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February 11, 2005
Tawakkul and Tea - Part I

by Justoju


This piece is not an autobiographical story about ME or my experiences. I am not Huda. Huda's personality and strengths are not mine. Huda is a fictitious character, much too perfect to be real, and if her account seems credible it is because that is how many 'religiously motivated' girls feel when they are in the situation described in the story. Whatever the reader's personal feelings towards Huda (regarding her expectations, reactions, etc) please note that they should not be extended to this novice writer who is, ultimately, simply experimenting with fiction.


(Author's Note: Earlier installments can be found by clicking on the 'Qalam's Crossing' column link on the left side of the Hidaya homepage.


“Ya Allah, let my worldly obligations not distract my heart from Your Longing.” Huda whispered into the hands that hid her face. She often did that. Hiding her face during her duas helped her focus, helped her shut the world off for a few moments so that she could run a quick iman check. It was as if she were playing peek-a-boo with life.

Now it was time to peek.

She got up from her prayer rug and coolly folded it. It did not matter to her what lay outside her door or what would happen once she opened it. She had started to see her life as if it were a movie that her personal agent had already watched and edited. He had taken care of things for her. She didn’t have to worry about what happened, she would have a happy ending. She didn’t have to worry about how she walked or smiled, she would look fine. She didn’t have to worry about anything anymore. He had taken care of everything.

It would be as Pleased Him and that was enough to please her and make her smile.
She just had to make sure she never did anything to displease Him.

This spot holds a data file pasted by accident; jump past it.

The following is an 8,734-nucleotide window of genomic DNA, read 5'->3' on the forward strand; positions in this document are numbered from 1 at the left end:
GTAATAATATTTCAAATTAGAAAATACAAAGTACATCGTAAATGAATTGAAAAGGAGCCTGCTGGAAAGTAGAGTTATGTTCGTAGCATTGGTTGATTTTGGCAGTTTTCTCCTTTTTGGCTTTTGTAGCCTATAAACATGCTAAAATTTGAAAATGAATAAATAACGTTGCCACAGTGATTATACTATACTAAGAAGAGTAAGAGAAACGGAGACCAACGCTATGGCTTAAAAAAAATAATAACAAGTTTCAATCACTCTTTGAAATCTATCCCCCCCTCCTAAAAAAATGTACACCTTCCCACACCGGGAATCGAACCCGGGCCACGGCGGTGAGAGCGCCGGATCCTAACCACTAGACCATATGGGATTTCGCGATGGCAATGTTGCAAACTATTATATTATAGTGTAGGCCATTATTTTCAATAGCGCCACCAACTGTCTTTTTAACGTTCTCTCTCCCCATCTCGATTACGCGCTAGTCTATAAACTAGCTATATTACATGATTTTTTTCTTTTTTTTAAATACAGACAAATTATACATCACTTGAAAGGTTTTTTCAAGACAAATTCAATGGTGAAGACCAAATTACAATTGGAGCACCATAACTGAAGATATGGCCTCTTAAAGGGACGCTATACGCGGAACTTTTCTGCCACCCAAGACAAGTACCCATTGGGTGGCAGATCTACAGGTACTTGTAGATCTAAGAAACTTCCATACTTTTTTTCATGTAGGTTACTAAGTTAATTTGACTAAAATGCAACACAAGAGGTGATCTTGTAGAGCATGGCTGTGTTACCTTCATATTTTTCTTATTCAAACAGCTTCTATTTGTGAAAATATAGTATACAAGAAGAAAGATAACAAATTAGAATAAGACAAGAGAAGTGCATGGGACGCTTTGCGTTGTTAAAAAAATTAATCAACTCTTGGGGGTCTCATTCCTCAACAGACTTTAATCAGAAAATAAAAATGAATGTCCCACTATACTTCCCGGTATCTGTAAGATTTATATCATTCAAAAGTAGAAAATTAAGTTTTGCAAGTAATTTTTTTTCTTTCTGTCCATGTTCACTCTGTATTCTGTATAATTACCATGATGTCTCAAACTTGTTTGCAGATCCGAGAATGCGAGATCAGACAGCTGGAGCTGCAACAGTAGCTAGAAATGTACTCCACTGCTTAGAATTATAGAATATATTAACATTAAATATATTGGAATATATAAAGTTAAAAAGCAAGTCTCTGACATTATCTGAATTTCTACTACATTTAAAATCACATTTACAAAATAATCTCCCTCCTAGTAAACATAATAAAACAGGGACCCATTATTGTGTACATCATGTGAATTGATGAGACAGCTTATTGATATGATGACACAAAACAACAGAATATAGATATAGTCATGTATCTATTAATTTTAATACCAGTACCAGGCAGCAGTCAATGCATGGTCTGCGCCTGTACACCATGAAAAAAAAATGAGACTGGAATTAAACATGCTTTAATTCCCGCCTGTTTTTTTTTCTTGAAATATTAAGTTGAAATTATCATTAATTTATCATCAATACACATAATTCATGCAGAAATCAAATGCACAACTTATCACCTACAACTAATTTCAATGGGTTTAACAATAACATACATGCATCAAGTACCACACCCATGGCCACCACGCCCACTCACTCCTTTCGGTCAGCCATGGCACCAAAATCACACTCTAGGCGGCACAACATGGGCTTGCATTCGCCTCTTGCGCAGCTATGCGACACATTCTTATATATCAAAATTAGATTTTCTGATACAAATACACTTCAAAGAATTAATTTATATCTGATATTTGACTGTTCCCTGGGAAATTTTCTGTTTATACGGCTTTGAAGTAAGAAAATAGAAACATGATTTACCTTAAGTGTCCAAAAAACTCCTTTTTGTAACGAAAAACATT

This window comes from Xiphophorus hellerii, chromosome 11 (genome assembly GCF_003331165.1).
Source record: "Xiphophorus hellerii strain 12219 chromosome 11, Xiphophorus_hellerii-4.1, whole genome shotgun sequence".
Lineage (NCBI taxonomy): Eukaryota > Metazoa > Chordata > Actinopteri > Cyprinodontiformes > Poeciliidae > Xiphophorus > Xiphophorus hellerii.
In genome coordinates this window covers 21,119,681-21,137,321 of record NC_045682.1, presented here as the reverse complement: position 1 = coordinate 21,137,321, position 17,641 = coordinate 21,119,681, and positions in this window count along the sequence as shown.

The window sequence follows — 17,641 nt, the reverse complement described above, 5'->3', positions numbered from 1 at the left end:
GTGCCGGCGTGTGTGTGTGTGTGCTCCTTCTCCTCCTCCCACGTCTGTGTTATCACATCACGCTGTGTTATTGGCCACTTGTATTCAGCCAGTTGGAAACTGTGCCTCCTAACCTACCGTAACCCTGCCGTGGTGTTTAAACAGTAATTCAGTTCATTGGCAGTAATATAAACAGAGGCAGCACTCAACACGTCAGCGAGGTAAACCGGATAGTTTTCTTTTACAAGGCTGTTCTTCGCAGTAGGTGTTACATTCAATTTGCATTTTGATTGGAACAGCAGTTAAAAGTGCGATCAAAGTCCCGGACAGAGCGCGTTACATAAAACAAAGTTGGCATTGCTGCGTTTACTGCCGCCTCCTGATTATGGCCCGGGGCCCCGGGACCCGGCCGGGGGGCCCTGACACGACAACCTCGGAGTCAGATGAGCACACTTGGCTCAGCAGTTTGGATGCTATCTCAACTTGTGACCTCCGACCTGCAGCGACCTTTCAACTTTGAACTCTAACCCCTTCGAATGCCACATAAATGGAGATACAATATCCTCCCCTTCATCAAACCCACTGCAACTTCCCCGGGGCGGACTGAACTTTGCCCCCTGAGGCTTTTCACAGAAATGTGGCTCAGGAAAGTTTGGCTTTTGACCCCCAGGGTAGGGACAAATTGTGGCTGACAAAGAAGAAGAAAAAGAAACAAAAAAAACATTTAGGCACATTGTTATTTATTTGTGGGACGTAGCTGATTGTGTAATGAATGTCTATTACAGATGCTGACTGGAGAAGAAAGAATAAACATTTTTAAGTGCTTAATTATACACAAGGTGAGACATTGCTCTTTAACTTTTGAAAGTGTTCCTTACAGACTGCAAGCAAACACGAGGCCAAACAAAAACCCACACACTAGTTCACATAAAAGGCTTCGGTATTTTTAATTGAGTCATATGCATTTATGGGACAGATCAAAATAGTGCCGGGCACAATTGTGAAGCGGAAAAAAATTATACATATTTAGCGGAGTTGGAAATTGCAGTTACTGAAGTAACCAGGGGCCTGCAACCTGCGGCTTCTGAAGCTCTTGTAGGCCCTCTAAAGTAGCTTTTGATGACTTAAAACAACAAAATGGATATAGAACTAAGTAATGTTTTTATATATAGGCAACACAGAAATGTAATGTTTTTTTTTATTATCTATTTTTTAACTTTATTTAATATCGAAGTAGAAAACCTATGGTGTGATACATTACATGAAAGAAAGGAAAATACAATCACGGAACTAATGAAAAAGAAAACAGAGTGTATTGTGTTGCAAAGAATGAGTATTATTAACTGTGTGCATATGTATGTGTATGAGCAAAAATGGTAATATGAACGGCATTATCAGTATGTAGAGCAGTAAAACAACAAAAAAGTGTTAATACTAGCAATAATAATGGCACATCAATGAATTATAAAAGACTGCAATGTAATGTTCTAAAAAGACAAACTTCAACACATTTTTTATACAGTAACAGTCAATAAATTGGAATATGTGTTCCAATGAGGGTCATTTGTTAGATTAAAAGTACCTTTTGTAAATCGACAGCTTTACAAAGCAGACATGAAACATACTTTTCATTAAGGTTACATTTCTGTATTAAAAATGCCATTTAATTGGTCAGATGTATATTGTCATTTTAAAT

That’s all.
That was her only concern.

She opened the door and walked out into the living room where her parents’ guests were eagerly awaiting her arrival. They had heard about her from their son and now, finally, had the opportunity to see the person he had been telling them about for the past two months.

He had been right. She did have that ‘look’ on her face.

That ‘look’ that could not be easily described. They remembered that when he had first tried to explain to them what it was that had initially intrigued him about her, he surprised himself by not being able to articulate that which was so clear and lucid in his mind. He had eventually shaken his head in frustration. They would know when they saw it.

And they did.

And now they couldn’t find the words to describe it. Despite her facial expressions and polite mannerisms, there was something about her that made them feel like she wasn’t really ‘there’. She was someplace else. Someplace that was so inviting that it called them to join her. They weren’t conscious of it, but they wanted her to talk about that place. They wanted to go there. There was a secret behind her gaze and behind the curve of her smile that a part of them wished to uncover. Like most people, they too found themselves longing to hear her speak. But despite the variety of their questions, the story they were seeking did not appear.

Some stories are only understood through experience. They wouldn’t have understood it even if she had had the inspiration to convey what was in the innermost sanctity of her soul. That which was hidden so deep within her that she had ceased to understand that it did not lie in all people.

The families seemed to like each other. The uncles supported the same Pakistani political parties; the aunties had similar tastes in fashion, home décor, and all else that ‘mattered’ in their determination of someone’s social status. They felt each other to be compatible.